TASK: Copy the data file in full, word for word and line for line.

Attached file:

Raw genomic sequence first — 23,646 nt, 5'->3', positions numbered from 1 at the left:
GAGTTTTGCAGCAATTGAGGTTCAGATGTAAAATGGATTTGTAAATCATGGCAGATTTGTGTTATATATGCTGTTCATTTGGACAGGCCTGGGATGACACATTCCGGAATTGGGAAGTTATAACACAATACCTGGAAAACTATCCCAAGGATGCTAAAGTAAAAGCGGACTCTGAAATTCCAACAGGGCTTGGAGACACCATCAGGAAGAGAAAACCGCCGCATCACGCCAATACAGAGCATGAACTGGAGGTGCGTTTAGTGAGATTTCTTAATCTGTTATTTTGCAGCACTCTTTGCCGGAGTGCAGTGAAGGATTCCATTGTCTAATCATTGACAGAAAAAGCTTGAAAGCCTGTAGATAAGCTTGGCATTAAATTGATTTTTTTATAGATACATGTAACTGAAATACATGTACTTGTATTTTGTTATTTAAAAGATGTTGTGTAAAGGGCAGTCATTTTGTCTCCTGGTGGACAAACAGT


Raw genomic sequence first — 23,646 nt, 5'->3', positions numbered from 1 at the left:
GAGTTTTGCAGCAATTGAGGTTCAGATGTAAAATGGATTTGTAAATCATGGCAGATTTGTGTTATATATGCTGTTCATTTGGACAGGCCTGGGATGACACATTCCGGAATTGGGAAGTTATAACACAATACCTGGAAAACTATCCCAAGGATGCTAAAGTAAAAGCGGACTCTGAAATTCCAACAGGGCTTGGAGACACCATCAGGAAGAGAAAACCGCCGCATCACGCCAATACAGAGCATGAACTGGAGGTGCGTTTAGTGAGATTTCTTAATCTGTTATTTTGCAGCACTCTTTGCCGGAGTGCAGTGAAGGATTCCATTGTCTAATCATTGACAGAAAAAGCTTGAAAGCCTGTAGATAAGCTTGGCATTAAATTGATTTTTTTATAGATACATGTAACTGAAATACATGTACTTGTATTTTGTTATTTAAAAGATGTTGTGTAAAGGGCAGTCATTTTGTCTCCTGGTGGACAAACAGT